In writing, Dickens was a master of rhythm (the first page of Bleak House, for example), and so, in my opinion, was Kingsley Amis, who wrote splendid essays about writing, as has his son more recently (see Martin Amis’ The War Against Clichés). In non-fiction, examples of great rhythmic prose are George Orwell’s essays, Alan Bennett ‘s diaries, and the journalistic pieces of Christopher Hitchens, Gore Vidal and Clive James.  All these great writers had a natural “don” for swing, for rhythm, but they all combined it with enormous amounts of work honing their craft.

Attention to rhythm goes hand in hand with attention to fresh and lively prose. You need to do exactly the opposite of what those who peddle the “Lexical Approach” advise their students to do, namely to step off the well-trodden path and stop using worn out language. Take a look again at the examples above: all of them swing, and all of them sing too – they use inventive, lively language – none of them uses clichés without thinking twice (geddit). The rhythm of good writing swings and its fresh use of words sings. Even when you write a 3,000 word assignment for an MA  module on pronunciation, you can make it swing and sing. You can combine coherence and cohesion with grace and delight, and if you don’t believe me, read any article published by Kevin Gregg (who, just by the way, manages, through unusual scholarship and critical acumen, to do more than most to advance our understanding of SLA) .

As so often in literary appreciation, it’s easier to give a list of “Don’ts” than “Dos”. George Orwell’s great essay “Politics and the English Language” is often cited for its list of “Don’ts”, but the famous six rules strike me as very thin soup. I think Charlie Parker has the best advice:

“When in doubt, leave it out!”

Parker was of course advising against the temptation to gild the lily, but no doubt those who disapprove of my latest post on Harmer wish that I hadn’t bothered to start.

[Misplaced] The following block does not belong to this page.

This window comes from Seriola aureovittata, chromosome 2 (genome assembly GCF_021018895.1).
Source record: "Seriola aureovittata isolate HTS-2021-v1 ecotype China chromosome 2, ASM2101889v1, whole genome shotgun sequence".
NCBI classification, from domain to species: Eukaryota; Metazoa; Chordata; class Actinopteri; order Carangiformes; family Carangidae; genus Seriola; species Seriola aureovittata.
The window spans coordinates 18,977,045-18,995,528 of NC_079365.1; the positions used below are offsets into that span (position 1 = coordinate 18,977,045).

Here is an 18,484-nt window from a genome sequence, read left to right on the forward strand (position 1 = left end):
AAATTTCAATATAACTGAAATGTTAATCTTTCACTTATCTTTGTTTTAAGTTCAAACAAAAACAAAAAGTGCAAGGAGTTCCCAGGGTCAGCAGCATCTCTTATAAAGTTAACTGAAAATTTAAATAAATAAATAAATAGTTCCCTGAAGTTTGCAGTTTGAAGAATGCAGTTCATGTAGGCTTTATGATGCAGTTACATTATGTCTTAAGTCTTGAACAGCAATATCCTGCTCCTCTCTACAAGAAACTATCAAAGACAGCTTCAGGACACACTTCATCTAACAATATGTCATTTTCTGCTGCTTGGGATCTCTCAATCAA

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5 thoughts on “Good and Bad Writing

  1. If you are going to sneak in quotes from your favourite applied linguists, under the guise of literature, then let me do the same:

    “Cognition, consciousness, experience, embodiment, brain, self, and human interaction, society, culture, and history are all inextricably intertwined in rich, complex, and dynamic ways. Despite this complexity and despite this lack of overt government, instead of anarchy and chaos, patterning pervades the complex system of language. The patterns are not preordained by God, by genes, by school curriculum, or by other human policy, but instead they are emergent from the interactions of the agents involved.”

    Ellis, N. 2011. The emergence of language as a complex adaptive system. In Simpson, J.(Ed) The Routledge Handbook of Applied Linguistics.
    😉

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    • All contributions gratefully received of course, but this doesn’t sound much better than Larsen-Freeman to me. I prefer:

      “Syllabus. Texts. Activities. Is there anything else a coursebook offers? Comfort. Complacency. Conformity. Professional atrophy. Institutional malaise. Student boredom. Slow death by mcnuggets.”

      Full text available here in a comment on Steve Brown’s blog: https://stevebrown70.wordpress.com/2015/07/23/concerning-coursebooks/ Can’t for the life of me remember who said it. 🙂

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    • The agents in question must have some intrinsic characteristics if they are able to enter into interactions with each other. The ‘patterns’ must be determined, at least in part, by those characteristics, in that the patterns would have been different had the characteristics been different.

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  2. But don’t EFL students need to get a grasp of cliché in ordet to have a command over it? This question kinda goes to the heart of questions over Global English, and it also suggests we should be approaching vocab for writing and speaking in completely different ways.